This ability to paste templates into any text box, anywhere on the Web is invaluable. If you load up your predefined plagiarism templates (cease and desist, DMCA notice, etc.) into Signature you can paste it into any Web form including any Webmail, an abuse form on a site or even a messaging program on a social networking site. Almost anywhere you can type text, you can paste your template.

While it’s true that this extension is mainly a time saver, especially considering that much of it could be done with just files on your desktop and traditional copy/paste. It enables you to keep the number of open applications to a minimum and generally streamline the process.

It is worth noting that, currently, Signature has trouble pasting into Gmail’s rich text editor (easily fixed by switching to plain text mode) and that the system for editing templates is rather basic at this time. Despite these minor drawbacks, it’s more than adequate and, once its set up, becomes completely natural.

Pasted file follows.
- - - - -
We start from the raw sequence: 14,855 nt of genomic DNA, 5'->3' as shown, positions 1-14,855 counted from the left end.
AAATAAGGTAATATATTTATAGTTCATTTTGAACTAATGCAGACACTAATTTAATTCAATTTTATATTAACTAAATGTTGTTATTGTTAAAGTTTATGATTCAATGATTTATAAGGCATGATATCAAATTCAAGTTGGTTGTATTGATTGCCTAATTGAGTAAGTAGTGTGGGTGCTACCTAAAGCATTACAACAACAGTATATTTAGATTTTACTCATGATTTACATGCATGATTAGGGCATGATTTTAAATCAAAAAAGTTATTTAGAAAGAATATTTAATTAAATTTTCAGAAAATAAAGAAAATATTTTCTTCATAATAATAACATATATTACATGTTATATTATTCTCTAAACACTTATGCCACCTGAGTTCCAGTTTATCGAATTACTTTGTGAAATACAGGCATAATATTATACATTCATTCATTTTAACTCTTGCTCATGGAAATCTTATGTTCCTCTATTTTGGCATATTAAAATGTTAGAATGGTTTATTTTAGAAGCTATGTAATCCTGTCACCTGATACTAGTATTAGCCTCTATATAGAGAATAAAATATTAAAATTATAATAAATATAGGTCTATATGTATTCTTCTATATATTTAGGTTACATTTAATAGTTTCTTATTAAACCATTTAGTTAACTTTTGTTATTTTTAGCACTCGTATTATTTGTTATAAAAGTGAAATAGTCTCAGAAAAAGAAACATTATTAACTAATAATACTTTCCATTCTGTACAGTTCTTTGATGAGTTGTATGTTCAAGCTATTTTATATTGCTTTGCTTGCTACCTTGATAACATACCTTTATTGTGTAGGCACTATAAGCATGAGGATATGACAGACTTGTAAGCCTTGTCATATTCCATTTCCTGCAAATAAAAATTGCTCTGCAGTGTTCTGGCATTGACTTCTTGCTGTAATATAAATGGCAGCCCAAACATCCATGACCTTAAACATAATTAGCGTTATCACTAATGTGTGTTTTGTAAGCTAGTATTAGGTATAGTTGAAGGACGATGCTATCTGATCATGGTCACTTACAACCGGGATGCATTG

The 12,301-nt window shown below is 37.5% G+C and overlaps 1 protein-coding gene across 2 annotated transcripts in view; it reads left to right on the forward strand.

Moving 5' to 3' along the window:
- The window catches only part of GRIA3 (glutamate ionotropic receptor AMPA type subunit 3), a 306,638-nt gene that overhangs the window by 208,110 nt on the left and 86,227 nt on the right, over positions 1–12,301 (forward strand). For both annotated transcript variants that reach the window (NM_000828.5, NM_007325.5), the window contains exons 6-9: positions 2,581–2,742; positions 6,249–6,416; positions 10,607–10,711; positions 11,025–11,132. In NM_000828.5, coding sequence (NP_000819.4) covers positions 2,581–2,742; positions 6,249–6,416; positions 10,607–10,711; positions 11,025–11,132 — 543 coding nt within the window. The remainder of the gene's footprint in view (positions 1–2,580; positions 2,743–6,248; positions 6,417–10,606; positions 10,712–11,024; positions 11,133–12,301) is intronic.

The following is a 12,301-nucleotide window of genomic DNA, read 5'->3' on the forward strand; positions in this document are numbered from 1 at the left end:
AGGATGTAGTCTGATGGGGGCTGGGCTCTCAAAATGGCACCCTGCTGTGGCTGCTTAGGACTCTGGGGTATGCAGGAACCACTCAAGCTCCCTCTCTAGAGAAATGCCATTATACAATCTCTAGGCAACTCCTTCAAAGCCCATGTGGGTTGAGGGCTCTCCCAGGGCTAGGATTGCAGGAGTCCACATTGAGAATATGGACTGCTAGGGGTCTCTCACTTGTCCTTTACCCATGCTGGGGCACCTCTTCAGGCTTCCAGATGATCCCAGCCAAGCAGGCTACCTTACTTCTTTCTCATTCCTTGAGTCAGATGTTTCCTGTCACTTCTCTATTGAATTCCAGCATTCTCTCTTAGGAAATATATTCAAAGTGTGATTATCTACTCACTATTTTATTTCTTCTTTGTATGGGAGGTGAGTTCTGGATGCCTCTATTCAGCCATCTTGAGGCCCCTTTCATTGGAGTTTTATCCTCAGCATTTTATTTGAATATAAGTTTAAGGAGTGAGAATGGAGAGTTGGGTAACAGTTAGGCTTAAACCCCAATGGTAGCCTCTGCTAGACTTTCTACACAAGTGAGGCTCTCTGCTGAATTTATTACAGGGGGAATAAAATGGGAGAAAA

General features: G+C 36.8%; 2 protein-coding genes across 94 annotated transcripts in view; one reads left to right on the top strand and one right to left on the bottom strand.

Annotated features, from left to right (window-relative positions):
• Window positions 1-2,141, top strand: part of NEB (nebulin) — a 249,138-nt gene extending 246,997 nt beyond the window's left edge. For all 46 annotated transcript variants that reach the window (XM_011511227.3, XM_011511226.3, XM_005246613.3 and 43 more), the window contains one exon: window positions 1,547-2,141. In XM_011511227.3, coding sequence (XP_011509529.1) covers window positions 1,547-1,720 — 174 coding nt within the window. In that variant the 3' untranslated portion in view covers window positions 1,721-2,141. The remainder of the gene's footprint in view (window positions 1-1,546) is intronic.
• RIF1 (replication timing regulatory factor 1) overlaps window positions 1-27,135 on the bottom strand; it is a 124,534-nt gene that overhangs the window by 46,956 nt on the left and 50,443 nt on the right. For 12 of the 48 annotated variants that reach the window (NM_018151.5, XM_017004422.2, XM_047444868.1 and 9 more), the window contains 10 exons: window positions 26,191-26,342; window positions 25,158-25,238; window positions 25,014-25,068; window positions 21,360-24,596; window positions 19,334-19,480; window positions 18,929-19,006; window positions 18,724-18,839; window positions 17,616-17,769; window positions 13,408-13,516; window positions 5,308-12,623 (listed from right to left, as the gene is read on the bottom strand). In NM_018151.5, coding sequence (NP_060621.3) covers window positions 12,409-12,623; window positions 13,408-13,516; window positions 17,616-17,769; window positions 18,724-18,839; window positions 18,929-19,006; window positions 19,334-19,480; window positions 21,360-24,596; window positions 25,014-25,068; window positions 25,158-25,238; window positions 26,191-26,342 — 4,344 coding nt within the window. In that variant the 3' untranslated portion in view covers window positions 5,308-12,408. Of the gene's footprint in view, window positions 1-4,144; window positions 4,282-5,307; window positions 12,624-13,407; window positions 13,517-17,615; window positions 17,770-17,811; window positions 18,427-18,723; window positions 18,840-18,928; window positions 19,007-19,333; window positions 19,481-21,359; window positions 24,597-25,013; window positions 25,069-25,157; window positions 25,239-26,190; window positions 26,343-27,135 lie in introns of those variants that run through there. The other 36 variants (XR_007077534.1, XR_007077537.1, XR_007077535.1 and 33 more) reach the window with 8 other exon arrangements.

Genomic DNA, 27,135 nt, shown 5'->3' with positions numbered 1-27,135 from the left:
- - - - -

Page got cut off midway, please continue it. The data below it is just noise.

A Word on Opera

It’s worth taking a moment to note that Opera is easily my second choice for plagiarism-fighting browser. It has many advantages over Firefox including a built-in notes feature that replaces Signature and a mail client that can be useful if you don’t use a Web-based email.

Also, Opera user Dmitry Antonyuk has developed a Scrapbook Analogue entitled OBook . Though OBook is still in beta, it is very impressive and does many of the capturing and organizing features Scrapbook does. However, at this time, it lacks notetaking and other features in Scrapbook that are critical to me and OBook is Windows-only, requiring a separate install.